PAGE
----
Media Studies

  • noun tragicomic plays or literary works considered as a genre
  • noun an event or situation that has both tragic and comical aspects


  • A genre that blends elements of tragedy and comedy. Tragicomediestend to fall into two main categories; those in which a potentiallytragic series of events is resolved happily and those in which thecomedy has dark or bitter overtones.

    Although the form can be traced back to Euripidesand Plautus, tragicomedy first emerged as a recognizablegenre in the Renaissance. In Spain, Fernando de Rojas's frequentlystaged dialogue novel La Celestina (1499) was subtitled theTragicomedia de Calisto y Melibea, while in 16th-century Italythe term was applied to several plays by Giovanni Giraldi (seeIl Cinthio). A number of Shakespeare's works - most notably, perhaps, The Merchant of Venice, Measurefor Measure, Troilus and Cressida, and Cymbeline - are regularly described as tragicomedies.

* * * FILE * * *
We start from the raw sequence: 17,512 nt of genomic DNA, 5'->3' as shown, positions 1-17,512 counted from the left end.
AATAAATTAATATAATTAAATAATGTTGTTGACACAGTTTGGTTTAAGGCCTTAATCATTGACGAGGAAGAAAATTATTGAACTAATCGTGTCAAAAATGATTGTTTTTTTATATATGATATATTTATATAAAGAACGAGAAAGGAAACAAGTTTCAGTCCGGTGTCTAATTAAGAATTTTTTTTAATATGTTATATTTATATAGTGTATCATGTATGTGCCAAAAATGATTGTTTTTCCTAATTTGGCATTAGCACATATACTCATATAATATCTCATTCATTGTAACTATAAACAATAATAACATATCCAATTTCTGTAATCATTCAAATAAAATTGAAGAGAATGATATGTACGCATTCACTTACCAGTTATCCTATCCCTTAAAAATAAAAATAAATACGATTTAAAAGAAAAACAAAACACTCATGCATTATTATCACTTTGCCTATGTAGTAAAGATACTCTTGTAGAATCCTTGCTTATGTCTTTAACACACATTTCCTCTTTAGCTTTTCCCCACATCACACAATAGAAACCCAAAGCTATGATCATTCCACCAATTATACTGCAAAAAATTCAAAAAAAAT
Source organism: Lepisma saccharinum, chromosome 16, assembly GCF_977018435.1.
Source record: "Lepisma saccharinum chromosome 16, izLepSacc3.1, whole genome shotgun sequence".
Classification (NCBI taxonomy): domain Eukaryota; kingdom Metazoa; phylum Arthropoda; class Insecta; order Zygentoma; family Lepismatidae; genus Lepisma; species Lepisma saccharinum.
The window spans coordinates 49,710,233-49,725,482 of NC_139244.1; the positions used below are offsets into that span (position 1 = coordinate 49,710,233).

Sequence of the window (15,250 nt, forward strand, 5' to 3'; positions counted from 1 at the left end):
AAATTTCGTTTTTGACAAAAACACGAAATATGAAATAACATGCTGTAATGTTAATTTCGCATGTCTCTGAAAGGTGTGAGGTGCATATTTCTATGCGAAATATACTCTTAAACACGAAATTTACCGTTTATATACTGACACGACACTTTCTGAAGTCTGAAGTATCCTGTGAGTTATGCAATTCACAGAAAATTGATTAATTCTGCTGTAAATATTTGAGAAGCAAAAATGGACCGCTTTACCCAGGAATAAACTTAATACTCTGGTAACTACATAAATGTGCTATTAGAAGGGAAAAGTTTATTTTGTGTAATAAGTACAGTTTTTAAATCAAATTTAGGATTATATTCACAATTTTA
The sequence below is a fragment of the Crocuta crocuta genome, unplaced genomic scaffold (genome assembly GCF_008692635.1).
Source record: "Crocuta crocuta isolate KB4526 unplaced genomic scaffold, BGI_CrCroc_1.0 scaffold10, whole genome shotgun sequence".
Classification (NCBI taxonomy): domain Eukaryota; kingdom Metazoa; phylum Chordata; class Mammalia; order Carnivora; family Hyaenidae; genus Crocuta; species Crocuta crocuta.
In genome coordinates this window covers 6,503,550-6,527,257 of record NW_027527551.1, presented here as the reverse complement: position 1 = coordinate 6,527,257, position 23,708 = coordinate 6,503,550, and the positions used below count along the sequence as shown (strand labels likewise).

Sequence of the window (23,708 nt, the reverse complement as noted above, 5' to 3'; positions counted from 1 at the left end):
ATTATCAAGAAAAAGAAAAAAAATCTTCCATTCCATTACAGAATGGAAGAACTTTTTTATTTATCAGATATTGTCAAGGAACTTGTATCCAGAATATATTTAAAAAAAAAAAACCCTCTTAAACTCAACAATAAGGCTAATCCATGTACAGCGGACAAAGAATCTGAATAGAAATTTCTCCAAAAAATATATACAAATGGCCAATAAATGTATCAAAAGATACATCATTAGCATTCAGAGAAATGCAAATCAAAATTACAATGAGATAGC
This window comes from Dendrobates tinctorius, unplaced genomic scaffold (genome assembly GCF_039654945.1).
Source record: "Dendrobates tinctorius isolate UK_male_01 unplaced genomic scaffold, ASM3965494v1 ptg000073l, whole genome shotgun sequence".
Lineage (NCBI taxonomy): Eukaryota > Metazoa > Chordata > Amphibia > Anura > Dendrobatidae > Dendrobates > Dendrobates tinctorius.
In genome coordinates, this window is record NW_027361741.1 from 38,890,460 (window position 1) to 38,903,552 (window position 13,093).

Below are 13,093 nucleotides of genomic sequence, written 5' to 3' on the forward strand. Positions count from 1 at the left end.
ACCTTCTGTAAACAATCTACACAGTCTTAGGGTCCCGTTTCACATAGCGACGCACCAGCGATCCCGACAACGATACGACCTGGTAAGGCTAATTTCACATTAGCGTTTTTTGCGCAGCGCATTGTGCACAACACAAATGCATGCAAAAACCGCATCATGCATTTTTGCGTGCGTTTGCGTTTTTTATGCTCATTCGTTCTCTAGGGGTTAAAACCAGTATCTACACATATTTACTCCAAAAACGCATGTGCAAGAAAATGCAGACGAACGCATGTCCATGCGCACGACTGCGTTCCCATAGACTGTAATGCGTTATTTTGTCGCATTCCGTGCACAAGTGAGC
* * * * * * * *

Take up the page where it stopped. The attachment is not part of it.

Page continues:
Many pastoral works of the 16th and 17th centuriesare essentially romantic tragicomedies. The first French tragicomedy,Robert Garnier's Bradamante, was published in 1582. AlexandreHardy (c. 1575 - c. 1632) developed the genre inthe early 17th century, influencing his countrymen Molièreand Corneille, whose Le Cid (1637) has been called the perfecttragicomedy. He was also imitated by the Jacobean and Caroline dramatistsin England. The last example of a romantic tragicomedy in Englishis probably Dryden's Secret Love, or the Maiden Queen (1667).

    Although it has disappeared as a distinct genre, tragicomedyhas arguably become the dominant mode of serious dramatic writingin the 20th century. The works of Chekhov, O'Casey,Brecht, Beckett, and Pinter could all bedescribed as tragicomic.